September 11
The U.S. Bureau of Labor Statistics reported that its Producer Price Index – Final Demand (PPI-FD) rose 0.1% (seasonally adjusted) in August. The index increased 1.8% for the 12 months ended August 2019, up marginally from the 1.7% pace recorded in both June and July. These figures matched consensus expectations. The PPI data are closely watched as they indicate relative inflationary pressures at the industry level.

Statistics Canada announced that Canadian industries operated at 83.3% of their production capacity in the second quarter, up from 81.1% in the previous quarter. This was the highest capacity utilization rate since the second quarter of 2018. The mining, quarrying and oil and gas extraction sector was the main source of this increase. These results are stronger than expected. Nevertheless, the current level of utilization does not suggest any material capacity constraints and does not represent a material risk to inflation.

September 12
The U.S. Department of Labor announced that initial jobless claims totaled 204,000 (seasonally adjusted) in the week ending September 7, a decrease of 15,000 from the previous week's revised level. The previous week's level was revised up by 2,000 to 219,000. The four-week moving average was 212,500, a decrease of 4,250 from the previous week's revised average. The previous week's average was revised up by 500 to 216,750. These results are somewhat stronger than consensus estimates.

The U.S. Bureau of Labor Statistics reported that CPI increased 0.1% (seasonally adjusted basis) in August. Over the last 12 months, the index increased 1.7%. At the same time, core CPI (excludes volatile food and energy components) rose 0.3% during the month and 2.4% on a year-over-year basis, the strongest annual gain since July 2018. While core inflation was marginally higher than expected, the headline figures matched consensus estimates. The increase in the core measure is unlikely to alter expectations for easier monetary policy from the U.S. Federal Reserve.

Statistics Canada announced that its New Housing Price Index fell 0.1% for the third consecutive month in July. On a year-over-year basis, the index is now down 0.4%, the weakest pace since December 2009 (-0.9%). These results are marginally weaker than consensus expectations and suggest continued softening in net worth for homeowners.

The ECB cut its key interest rate and announced that it will resume bond purchases following its latest policy meeting. The ECB cut its key deposit rate by 10 basis points to a record low of -0.5% and revealed that it will resume its asset purchase program (APP) at a monthly pace of €20 billion beginning on November 1. This was the first rate cut on the deposit facility since March 2016. Rates on the main refinancing operations and the marginal lending facility will remain unchanged at their current levels of 0.00% and 0.25% respectively. The press release that accompanied the announcement stated that ECB expects interest rates to remain at their present or lower levels until it has seen the inflation outlook “robustly” converge to a level sufficiently close to, but below, the bank’s 2.0% inflation target. This is ECB President Mario Draghi’s last attempt to revive inflation in the euro area prior to his departure on October 31, and binds the hands of his successor, former International Monetary Fund Managing Director Christine Lagarge, who is scheduled to take office on November 1.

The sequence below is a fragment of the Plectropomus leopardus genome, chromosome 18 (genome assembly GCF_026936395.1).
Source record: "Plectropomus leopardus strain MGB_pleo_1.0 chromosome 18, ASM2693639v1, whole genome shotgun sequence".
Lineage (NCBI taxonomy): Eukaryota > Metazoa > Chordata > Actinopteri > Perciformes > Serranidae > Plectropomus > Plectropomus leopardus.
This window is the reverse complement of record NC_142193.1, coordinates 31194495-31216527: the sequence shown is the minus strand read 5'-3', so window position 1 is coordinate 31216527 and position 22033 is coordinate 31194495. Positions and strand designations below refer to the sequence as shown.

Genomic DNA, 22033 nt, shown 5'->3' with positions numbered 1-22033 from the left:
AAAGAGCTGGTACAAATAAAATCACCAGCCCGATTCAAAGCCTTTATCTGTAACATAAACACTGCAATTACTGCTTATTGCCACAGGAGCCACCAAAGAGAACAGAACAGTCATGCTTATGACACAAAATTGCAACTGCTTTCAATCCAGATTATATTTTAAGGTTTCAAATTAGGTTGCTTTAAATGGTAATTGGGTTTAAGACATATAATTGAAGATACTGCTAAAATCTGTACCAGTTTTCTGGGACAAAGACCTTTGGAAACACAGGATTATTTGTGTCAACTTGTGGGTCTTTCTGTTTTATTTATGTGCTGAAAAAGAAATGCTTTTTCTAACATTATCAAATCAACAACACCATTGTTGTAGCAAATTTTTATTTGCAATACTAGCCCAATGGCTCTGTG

September 13
The U.S. Census Bureau announced that retail and food services sales were up 0.4% (seasonally adjusted) for the month of August and were 4.1% above August 2018 levels. Excluding autos, sales were largely unchanged during the month and up 3.5% on a year-over-year basis. The overall growth in sales is higher than expected. Since consumer spending accounts for roughly two-thirds of U.S. economic activity, it is critical to overall GDP results.

Eurostat, the statistical office of the European Union, reported that the merchandise trade balance in the euro area widened to €19.0 billion (Y/Y, seasonally adjusted) in July, up from a smaller revised €17.7 billion in June. Unadjusted, the surplus stood at €24.8 billion, a near €6.0 billion increase from the same month a year ago. The headline gain was primarily attributed to a 0.6% rise in exports on the month to €195.2 billion, nearly offsetting the previous period’s decline and their third advance in the last four months. Meanwhile, monthly imports were unchanged for the second consecutive month. Unadjusted, exports are up 6.2% on the year, while imports are up 2.3% over the same period. The increasing trend of zero or negative growth in imports reflects sluggish domestic demand in the euro area. Moreover, the rising trend in low imports is sending warning signals that euro area domestic demand is concerningly low and reflects the depreciation of the euro over the past year. These results are significantly stronger than market consensus.

Destatis, the federal statistics office of Germany, reported that wholesale prices fell 1.1% (Y/Y) in August, following a trivial 0.1% drop in July. On a monthly basis, wholesale prices declined 0.8% (M/M) in August, after recording a 0.3% fall in the previous month. The year-over-year decline was attributed to significant declines in petroleum products (-6.1%) and waste and residual materials (-10.0%). In contrast, there were increases in prices for livestock (+13.7%) and meat products (+5.4%). The results are in line with market expectations.